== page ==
Litigation has been described as playing poker with everyone’s cards face up. While this is a decent analogy, I would say its more appropriate to say you get to see the other person’s cards only if you ask the right questions. Discovery is the opportunity for each party to ask questions and demand documents from the other side. In this way it is up to the attorneys to ensure that they ask the right questions and in the right way to ensure that they get everything they want. Conversely, it is the responding attorney’s job to comply with the requests in a way that reveals what is required, but does not give away more than what was requested.

This creates a back and forth situation where each attorney is trying to get as much information from the other side as possible while at the same time trying their best not to reveal more than the other side actually asked for.

The Discovery process includes interrogatories, requests to admit, requests for production of documents, depositions, and various other means of finding out information. While all of these methods of obtaining information are used by attorneys with varying frequency, if you, or your business, is a party to a litigation, at some point you will almost certainly be deposed.

In a deposition the other party’s attorney gets to ask you whatever questions they like (within reason, but they are given a lot of leeway) about yourself, your business, and the events surrounding the dispute. Unlike in trial where there are rules regarding hearsay or relevance of questions, in a deposition, even if your attorney objects to the question, you generally are still required to answer. You are put under oath and there is a court reporter there to take down in writing everything that is said.

After depositions there may be additional interrogatories (written questions) or document production requests, but at some point each party will be satisfied that they will have obtained all of the information they can reasonably get about the case. As the discovery process winds down either party may choose to amend their pleadings and add allegations, or file a cross or counterclaim, but once the pleadings and discovery process winds up, it is time for any motions to be filed.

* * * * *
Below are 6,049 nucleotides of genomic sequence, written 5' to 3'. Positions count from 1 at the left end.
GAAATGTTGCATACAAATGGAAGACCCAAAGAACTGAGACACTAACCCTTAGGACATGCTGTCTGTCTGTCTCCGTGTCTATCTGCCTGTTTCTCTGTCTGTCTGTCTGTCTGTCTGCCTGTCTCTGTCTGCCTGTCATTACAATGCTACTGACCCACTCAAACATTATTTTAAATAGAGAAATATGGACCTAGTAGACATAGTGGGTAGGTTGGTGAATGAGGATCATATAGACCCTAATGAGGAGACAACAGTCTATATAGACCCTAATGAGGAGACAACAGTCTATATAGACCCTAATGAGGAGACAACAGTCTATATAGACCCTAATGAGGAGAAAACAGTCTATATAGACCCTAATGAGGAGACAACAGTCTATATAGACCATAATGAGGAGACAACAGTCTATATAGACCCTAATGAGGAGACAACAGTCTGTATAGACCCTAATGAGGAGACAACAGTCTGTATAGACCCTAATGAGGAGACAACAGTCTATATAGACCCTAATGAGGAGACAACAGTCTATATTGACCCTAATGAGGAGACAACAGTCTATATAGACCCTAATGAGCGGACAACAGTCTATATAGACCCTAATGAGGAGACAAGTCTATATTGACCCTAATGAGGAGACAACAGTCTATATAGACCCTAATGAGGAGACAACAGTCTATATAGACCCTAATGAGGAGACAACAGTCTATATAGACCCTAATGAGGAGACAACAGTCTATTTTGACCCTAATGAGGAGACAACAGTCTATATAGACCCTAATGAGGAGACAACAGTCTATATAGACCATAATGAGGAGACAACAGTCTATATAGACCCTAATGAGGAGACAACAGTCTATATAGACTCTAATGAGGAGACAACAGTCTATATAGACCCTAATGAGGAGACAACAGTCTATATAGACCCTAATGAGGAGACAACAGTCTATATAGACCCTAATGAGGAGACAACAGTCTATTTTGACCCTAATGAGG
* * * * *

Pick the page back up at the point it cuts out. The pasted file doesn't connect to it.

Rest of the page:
Part 1 of 5, “Pleadings”

Part 3 of 5, “Motions”

What are my damages in a breach of contract lawsuit?

In many litigation cases, the question is not, “was there a breach”, but rather “what are my damages.” As smart business people, the decision must always be what is my likelihood of success combined with my likely award. Unfortunately, there are many times when one party is as right as rain, but if the damages are not sufficient to support the litigation, it may not be worth filing the complaint.

To determine what damages you may be entitled to, first we look to the Wisconsin Standard Jury Instructions: “3710 Consequential Damages for Breach of Contract.”

The law provides that a person who has been damaged by a breach of contract shall be fairly and reasonably compensated for his or her loss. In determining the damages, if any, you will allow an amount that will reasonably compensate the injured person for all losses that are the natural and probable results of the breach.

This leaves us with the instruction that damages are “all losses that are the natural and probable results of the breach,” but what does that mean? To figure that out, we look to the relevant case law to see how Wisconsin Courts have interpreted that term.

The Wisconsin Courts have really focused on “foreseeability” as the main component of determining damages. The Court, in Thorp Sales Corp. v. Gyuro Grading Co., 111 Wis.2d 431 held